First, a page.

Alex: She delivered one of the best two lines of the episode, “He made me.” That said, she rushed back to Ray because she knew that was something she could control. He will never turn her down as long as she’s throwing herself at him. Jessa is another interesting character this week. I liked the scene where she’s dancing off her urges for drugs. Even in stumbling on a job, she doesn’t seem to be in good shape.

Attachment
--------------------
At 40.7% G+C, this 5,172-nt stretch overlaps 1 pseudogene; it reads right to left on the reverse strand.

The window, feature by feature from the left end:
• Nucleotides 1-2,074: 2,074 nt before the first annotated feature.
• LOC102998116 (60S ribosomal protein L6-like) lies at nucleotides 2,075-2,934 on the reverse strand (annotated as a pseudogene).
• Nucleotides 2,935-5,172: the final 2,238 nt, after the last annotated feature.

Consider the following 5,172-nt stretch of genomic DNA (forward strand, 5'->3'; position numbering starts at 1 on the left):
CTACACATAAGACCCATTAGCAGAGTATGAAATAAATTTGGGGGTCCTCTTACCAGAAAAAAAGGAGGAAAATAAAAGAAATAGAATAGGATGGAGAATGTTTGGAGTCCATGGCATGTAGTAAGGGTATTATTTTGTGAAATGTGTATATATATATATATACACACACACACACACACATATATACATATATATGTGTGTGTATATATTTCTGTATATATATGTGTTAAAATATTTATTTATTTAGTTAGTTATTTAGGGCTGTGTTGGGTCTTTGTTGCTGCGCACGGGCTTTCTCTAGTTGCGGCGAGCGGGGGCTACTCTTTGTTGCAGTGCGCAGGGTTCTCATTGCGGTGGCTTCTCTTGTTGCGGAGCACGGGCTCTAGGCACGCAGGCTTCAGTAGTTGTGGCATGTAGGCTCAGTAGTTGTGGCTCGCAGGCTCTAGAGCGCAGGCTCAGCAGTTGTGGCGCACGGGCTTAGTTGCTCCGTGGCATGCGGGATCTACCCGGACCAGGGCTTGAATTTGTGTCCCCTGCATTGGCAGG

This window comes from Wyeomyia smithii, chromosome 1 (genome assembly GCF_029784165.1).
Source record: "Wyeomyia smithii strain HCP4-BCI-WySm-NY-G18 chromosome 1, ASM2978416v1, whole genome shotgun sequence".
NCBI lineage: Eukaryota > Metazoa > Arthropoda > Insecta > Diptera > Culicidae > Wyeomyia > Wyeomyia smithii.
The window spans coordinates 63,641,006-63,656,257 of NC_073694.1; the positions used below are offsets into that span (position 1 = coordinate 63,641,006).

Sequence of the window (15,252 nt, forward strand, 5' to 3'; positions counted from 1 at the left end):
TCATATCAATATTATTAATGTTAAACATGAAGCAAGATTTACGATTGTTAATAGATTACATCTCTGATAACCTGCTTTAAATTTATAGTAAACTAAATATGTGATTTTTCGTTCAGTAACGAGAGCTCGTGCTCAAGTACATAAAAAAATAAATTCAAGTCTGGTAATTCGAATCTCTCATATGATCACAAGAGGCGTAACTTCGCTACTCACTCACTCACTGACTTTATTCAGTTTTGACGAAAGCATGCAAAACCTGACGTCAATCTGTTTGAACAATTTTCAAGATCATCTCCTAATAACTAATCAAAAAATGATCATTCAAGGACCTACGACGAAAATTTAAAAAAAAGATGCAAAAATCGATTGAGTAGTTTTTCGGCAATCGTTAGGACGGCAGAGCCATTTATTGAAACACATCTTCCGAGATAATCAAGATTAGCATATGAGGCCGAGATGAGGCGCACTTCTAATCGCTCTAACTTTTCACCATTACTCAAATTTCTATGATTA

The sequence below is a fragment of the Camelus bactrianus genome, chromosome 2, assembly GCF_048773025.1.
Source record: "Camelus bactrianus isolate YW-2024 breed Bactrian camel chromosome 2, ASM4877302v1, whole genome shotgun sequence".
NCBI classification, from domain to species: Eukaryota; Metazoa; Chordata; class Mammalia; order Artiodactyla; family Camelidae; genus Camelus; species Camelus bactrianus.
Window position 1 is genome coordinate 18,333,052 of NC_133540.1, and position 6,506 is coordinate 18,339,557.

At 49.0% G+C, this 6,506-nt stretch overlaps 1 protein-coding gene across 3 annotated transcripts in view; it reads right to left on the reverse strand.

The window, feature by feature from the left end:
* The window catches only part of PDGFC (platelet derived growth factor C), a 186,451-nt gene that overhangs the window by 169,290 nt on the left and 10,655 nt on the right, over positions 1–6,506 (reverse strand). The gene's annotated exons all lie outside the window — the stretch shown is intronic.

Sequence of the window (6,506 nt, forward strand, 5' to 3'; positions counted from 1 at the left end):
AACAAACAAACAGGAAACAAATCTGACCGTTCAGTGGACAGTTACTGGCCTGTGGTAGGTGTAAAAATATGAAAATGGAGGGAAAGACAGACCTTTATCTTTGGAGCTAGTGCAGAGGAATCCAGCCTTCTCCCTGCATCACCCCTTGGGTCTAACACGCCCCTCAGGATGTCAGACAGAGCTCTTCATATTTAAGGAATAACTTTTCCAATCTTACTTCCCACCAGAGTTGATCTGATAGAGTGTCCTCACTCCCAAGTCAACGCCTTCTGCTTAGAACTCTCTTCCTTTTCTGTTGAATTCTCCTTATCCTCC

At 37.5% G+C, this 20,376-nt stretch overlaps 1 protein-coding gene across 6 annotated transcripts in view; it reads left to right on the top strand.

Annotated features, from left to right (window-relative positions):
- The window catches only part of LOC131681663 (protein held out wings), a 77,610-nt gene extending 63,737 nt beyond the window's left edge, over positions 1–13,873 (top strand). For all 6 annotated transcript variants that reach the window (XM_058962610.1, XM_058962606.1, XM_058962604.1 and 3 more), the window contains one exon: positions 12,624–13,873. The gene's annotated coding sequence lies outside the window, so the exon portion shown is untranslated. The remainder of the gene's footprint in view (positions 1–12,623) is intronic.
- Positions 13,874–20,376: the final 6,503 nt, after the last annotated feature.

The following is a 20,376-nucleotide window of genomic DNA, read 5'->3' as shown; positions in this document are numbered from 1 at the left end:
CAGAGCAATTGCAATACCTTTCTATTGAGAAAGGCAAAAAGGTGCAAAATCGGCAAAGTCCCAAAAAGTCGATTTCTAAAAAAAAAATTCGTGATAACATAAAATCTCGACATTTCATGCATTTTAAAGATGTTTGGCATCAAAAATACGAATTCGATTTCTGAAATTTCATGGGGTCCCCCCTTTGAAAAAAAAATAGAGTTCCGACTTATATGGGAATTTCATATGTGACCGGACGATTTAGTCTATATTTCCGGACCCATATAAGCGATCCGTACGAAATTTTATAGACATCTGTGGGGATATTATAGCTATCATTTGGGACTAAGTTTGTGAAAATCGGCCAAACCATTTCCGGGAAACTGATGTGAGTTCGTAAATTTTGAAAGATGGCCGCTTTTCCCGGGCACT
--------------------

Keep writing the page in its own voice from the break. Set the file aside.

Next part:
Shelby: I laughed so hard when Marnie spit out that line. Clearly, Marnie has been the instigator of that relationship for its duration, not Ray. She can’t cope with how it makes her seem, though, to be seen with Ray. She really needs to get over her judgmental nature because, in my opinion, she and Ray work really well. She is at her most confident with him, and she’s her honest self. Around everyone else, she’s pretending. I’ve always been really fascinated with Jessa’s sense of agency. It seems like hers comes naturally, that she’s adventurous and therefore better and seeing and seizing opportunities. At the same time, she never really plans to have things happen to her, they just do. And the decisions she makes are never firm–she goes back and forth on her commitments frequently (e.g. jobs, marriage, sobriety).